Saturday, October 20, 2012

British Barefoot Hoof Tape Controversy Escalates: Advocate Pledges Legal Assault on Farriers Registration Act, Council, and Illegal Farriery Charges

A hoof trimmer at work on a horse. Both hoof trimmers and farriers wear aprons, use hoof stands, and  carry knives, nippers and rasps. How much of the similarity ends there may be determined in court. (Photo by Jean-Pierre)

It’s just part of the horse. A few cubic inches at the end of a leg. But who’s in charge of it, anyway?

In Great Britain, the furor surrounding sovereignty over the hoof just won’t go away. In other parts of the world, including the United States, it may seem like it’s much ado about nothing. But when decisions and news about the definition of a profession are made half a world away, it potentially makes a difference everywhere.

In September, the Hoof Blog reported on a court case in Great Britain in which a hoof trimmer pleaded guilty to illegal farriery because he applied what is commonly called “hoof casting tape” to a client’s lame horse.

Hoof injuries are often treated with hoof
casting tape. ( photo)
Information for that article was provided in the form of a press release from the Farriers Registration Council, a statutory body in Great Britain with powers to inititiate legal processes against non-farriers; the agency is charged with enforcing the Farriers Registration Act, an Act of Parliament passed in 1975 which defines farriery for that nation and prohibits anyone but a registered farrier or veterinarian from shoeing a horse.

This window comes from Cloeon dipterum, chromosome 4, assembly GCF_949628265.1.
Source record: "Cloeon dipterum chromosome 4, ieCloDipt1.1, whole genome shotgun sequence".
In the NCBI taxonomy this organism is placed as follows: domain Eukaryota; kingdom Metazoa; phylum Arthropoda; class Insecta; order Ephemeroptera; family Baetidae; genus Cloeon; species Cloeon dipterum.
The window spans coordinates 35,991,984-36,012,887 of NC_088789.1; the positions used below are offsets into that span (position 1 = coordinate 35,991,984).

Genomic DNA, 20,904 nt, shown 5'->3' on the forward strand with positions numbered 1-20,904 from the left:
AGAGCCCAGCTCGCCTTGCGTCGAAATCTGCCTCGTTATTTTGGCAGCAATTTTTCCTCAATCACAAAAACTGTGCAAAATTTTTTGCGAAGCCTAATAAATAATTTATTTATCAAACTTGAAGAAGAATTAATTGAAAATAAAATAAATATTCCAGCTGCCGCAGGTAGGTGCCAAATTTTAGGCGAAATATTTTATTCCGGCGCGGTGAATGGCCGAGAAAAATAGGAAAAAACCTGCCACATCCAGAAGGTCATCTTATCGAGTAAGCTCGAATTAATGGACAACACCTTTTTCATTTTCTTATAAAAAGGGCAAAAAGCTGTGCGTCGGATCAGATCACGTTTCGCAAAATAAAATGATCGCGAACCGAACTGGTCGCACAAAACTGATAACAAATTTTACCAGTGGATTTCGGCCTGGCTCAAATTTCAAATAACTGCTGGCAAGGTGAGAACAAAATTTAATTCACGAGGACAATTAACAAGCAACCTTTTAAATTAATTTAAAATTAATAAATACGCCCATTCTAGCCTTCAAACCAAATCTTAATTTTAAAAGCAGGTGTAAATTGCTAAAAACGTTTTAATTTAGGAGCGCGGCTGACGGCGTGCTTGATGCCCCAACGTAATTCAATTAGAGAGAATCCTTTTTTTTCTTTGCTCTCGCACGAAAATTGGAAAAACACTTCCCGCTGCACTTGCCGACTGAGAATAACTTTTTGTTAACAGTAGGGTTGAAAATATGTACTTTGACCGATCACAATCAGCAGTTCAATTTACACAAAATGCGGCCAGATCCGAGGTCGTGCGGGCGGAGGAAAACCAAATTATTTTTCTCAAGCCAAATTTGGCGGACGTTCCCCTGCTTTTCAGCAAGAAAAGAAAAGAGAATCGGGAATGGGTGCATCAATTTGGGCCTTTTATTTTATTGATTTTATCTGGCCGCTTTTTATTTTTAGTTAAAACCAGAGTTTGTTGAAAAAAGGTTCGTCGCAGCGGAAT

Read the previous Hoof Blog article about the barefoot trimmer's hoof tape prosecution.

How do you get to be a farrier in Great Britain? It's not easy. A four-year-and-two-months apprenticeship and examination are required; farrier education and training are the province of a separate body, the Worshipful Company of Farriers (WCF). Only "Approved Training Farriers" are allowed to have apprentices.

For a long time, the FRC’s dominion over the hoof was more or less unchallenged, except by the occasional unregistered farrier plying the trade on the sly. When barefoot trimming came along, the new professionals were tolerated outside the dominion of both the FRC and WCF because farriery's definition in the UK describes it as  ‘any work in connection with the preparation or treatment of the foot of a horse for the immediate reception of a shoe thereon, the fitting by nailing or otherwise of a shoe to the foot or the finishing off of such work to the foot’.